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Wound Bed Preparation: What Works Best And When

Recognizing the challenges of wound bed preparation for chronic wounds that are continually evolving, these authors review common debridement techniques, keys to ensuring moisture balance and the importance of addressing wound bioburden. 

Before considering wound bed preparation, it is important to understand the local and systemic factors that play roles in the development of a wound. While that is not the objective of this article, one clearly needs to consider a patient’s vascular, nutritional and neurologic status.1 It goes without saying that clinicians also need to consider the etiology of the wound and its needs, whether it is a diabetic wound secondary to neuropathy, a venous stasis ulcer or any of the other more “common” etiologies that arise as well as those that we may consider “uncommon.”

Local factors such as neuropathy and peripheral vascular disease may require additional attention. When it comes to assessing the patient for neuropathy, one would use a 10 g Semmes-Weinstein monofilament to gauge protective sensation, a 128 Hz tuning fork for vibratory perception and the clinical exam to assess proprioception and reflexes. A subsequent diagnosis of peripheral neuropathy would require proper patient education, including the importance of daily inspection, to try to prevent the development of a wound.2 Wound bed perfusion must be sufficient in order for growth factor migration and wound healing. Appropriate screening for peripheral vascular disease via peripheral pulses, ankle brachial index (ABI) and toe pressures must occur and appropriate referral to a vascular surgeon to optimize blood flow is essential.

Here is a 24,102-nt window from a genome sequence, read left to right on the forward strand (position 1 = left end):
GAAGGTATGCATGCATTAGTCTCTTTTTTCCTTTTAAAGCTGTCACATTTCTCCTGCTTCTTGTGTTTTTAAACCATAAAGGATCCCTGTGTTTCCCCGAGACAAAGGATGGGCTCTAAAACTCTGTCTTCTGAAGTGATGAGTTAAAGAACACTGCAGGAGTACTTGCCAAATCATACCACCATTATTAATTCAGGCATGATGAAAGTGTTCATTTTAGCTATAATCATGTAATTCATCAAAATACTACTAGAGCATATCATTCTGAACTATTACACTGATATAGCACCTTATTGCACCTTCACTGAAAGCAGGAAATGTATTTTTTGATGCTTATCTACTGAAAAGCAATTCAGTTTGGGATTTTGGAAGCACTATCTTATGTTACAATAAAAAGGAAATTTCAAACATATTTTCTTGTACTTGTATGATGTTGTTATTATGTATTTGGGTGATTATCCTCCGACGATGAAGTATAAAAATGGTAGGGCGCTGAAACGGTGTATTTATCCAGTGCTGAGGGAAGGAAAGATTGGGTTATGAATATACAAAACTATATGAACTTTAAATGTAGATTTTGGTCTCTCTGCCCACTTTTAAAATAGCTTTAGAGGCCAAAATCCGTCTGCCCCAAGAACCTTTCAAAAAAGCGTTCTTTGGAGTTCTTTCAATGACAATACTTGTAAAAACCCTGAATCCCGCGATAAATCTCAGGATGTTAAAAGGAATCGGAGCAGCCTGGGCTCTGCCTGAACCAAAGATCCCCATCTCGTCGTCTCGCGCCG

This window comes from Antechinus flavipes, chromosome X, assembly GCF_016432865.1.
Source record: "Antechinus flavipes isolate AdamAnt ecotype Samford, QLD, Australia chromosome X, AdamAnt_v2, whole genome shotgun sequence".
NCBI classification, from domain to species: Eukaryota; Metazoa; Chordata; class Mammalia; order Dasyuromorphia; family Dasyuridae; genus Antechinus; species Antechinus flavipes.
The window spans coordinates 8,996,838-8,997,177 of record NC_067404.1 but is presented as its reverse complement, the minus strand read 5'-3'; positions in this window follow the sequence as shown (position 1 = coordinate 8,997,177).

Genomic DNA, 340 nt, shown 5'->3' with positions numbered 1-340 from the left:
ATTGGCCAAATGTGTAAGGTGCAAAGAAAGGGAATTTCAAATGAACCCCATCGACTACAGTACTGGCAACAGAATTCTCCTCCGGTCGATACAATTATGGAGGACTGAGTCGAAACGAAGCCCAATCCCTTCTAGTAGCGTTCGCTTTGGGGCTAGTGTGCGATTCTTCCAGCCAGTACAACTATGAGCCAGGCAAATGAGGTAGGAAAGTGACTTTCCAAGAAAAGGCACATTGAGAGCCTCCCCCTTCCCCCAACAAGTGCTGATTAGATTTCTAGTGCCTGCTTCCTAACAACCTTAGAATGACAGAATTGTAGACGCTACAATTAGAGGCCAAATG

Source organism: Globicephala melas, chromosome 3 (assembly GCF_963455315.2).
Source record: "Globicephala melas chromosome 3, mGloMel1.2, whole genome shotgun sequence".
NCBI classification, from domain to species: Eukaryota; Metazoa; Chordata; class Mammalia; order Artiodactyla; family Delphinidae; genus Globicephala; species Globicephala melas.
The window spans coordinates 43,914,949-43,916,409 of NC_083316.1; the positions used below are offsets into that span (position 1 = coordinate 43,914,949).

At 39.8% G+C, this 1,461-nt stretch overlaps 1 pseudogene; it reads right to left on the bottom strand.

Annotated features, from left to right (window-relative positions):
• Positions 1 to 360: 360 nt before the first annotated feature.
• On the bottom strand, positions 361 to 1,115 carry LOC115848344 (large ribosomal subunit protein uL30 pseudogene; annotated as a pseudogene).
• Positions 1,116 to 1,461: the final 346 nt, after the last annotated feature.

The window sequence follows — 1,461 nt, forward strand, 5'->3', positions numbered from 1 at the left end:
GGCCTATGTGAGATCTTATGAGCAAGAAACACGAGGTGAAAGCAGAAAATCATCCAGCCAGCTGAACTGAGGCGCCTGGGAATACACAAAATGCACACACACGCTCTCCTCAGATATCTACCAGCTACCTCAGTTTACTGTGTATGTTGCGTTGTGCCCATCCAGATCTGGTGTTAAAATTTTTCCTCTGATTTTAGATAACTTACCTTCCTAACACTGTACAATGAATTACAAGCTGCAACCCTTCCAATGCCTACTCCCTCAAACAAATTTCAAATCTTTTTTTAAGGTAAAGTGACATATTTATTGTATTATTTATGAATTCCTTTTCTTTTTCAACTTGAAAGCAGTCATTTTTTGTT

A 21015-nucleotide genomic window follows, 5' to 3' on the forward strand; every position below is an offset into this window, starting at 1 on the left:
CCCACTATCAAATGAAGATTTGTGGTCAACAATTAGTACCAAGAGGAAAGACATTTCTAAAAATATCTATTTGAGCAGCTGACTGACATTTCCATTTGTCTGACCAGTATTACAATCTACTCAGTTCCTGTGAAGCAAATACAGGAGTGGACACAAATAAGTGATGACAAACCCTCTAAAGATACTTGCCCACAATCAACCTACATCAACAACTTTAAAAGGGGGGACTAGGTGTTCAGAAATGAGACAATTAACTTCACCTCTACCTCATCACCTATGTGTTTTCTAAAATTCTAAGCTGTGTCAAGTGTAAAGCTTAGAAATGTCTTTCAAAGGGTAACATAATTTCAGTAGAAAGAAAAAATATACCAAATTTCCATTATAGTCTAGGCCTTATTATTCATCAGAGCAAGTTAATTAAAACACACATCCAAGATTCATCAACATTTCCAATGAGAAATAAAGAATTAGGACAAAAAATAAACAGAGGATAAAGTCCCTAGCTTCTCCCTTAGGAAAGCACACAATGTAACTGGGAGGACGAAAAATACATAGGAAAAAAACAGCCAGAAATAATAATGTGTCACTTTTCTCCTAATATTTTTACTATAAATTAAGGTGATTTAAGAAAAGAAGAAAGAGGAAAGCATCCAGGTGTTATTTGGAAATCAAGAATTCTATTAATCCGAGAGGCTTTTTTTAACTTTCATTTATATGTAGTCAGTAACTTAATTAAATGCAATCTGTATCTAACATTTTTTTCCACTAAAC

Removing pressure from a wound presents a particularly unique challenge in treating chronic wounds. Failure to offload allows for continued mechanical trauma and shearing forces, decreasing the healing potential of wounds.3-6 Clinicians must ensure proper offloading through the use of felted foam dressings, surgical shoes and total contact casts. We need to optimize all of these factors in order to allow for a wound to heal and “prepare” a wound for ultimate closure.7

Normal phases of wound healing in an acute wound consist of the hemostasis, inflammation, proliferation and remodeling phases. Complex interactions occur between growth factors, cell and matrix components that help to move a wound sequentially through each phase of healing. When a wound proceeds through a timely reparative process and results in the restoration of anatomic and functional integrity, we describe it as having undergone normal wound healing. Conversely, in abnormal wound healing, as one sees with chronic wounds, there is a disruption in these phases and wounds stall in the inflammatory phase, delaying or preventing healing.8 There are several factors that keep a chronic wound in a delayed healing state. These factors include repetitive trauma, local tissue ischemia, necrotic tissue, heavy bacterial burden and tissue breakdown.

Diabetic foot ulcerations are characterized by reduced growth factor production as well as decreased or impaired angiogenic response, macrophage function, collagen accumulation, and epidermal barrier function. These factors keep a wound in a chronic inflammatory state. In the chronic wound state, there are an increased number of activated inflammatory cells that secrete the inflammatory cytokines tumor necrosis factor alpha (TNF-a) and interleukin 1-beta (IL1-b), which increase the production of matrix metalloproteinases (MMPs). Excessive activity of MMP 2 and MMP 9 degrades growth factors and their target cell receptors. They also degrade the extracellular matrix, impairing cell migration and connective tissue deposition, preventing the wound from entering the proliferative phase, and continuing the vicious cycle of the chronic wound.9  

Reviewing The Different Forms Of Debridement